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Women’s hockey stuns No. 9 Colgate, No. 6 Cornell

Bears defeat two top-10 ranked teams in comeback victories, jump out to early 5-2 record

Down 3-1 in the second period Saturday against Colgate University, it seemed that the women’s hockey team was headed for a third consecutive loss and a 3-3 record after a promising start. But after two upset comeback victories over top-10 nationally ranked teams, goalie Calla Isaac ’20 said the Bears’ season has taken on a completely different outlook.

“It definitely will fundamentally change how our team plays, just give us more confidence going into the next few games,” Isaac said. “It is just a game, but that’s the first time in 14 years that we’ve swept those two teams, so it proves that we’re a different team this year.”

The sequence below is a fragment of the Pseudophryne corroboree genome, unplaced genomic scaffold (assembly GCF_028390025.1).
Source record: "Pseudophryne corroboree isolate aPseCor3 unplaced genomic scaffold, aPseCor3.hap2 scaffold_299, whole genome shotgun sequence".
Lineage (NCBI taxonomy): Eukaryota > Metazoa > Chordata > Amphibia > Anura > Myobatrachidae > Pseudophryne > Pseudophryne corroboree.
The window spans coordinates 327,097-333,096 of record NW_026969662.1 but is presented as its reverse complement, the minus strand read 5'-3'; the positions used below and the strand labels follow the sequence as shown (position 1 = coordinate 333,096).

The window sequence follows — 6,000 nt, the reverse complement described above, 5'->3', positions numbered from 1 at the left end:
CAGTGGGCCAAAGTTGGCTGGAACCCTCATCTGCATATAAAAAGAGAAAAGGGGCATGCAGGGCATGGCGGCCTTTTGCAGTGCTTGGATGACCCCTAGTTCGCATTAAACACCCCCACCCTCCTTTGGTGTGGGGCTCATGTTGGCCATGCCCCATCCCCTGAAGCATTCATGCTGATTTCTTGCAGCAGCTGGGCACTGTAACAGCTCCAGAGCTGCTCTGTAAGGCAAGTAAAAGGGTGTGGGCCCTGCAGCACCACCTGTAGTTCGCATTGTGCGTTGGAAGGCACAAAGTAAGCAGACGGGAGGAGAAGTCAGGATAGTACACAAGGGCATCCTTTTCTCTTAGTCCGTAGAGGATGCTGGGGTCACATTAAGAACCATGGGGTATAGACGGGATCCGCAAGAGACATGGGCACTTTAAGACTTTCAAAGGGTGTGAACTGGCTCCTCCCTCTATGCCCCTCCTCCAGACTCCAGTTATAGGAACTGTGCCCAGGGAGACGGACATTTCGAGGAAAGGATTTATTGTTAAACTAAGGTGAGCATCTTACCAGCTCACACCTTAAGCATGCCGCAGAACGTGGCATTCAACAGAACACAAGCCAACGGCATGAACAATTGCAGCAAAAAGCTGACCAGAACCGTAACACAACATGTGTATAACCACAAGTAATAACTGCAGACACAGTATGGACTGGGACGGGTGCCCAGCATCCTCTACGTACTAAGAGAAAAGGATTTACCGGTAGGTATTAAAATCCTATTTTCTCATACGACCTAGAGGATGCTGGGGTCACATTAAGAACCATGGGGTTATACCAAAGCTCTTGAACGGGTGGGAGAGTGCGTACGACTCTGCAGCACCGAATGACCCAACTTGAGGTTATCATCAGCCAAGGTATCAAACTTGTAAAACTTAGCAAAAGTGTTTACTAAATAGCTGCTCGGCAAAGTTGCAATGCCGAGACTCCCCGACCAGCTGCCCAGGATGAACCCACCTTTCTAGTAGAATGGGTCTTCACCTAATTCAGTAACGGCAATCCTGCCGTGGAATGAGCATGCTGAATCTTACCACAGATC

Those two teams are Colgate, ranked ninth in the country, and Cornell, ranked sixth. The Bears played Colgate Friday and Cornell Saturday and came away with two come-from-behind 4-3 upset wins. Forward Sena Hanson ’20 scored two goals in each game, including both game-winners.

Newly hired Head Coach Carisa Wahlig praised Hanson’s performance. “She’s got an amazing shot, she’s a power forward, a very powerful player and very team-oriented,” Wahlig said. “She’s one of those players that will do whatever it takes.”

Hanson, Wahlig said, is also taking a leadership role on the team. “We’ve talked with (Hanson) about being an upperclassman and really showing her side of her leadership, which is (that) she’s very vocal on the ice … (and) on the bench,” she said. “From what we’ve seen from her, she’s definitely a player that we can count on in the clutch.”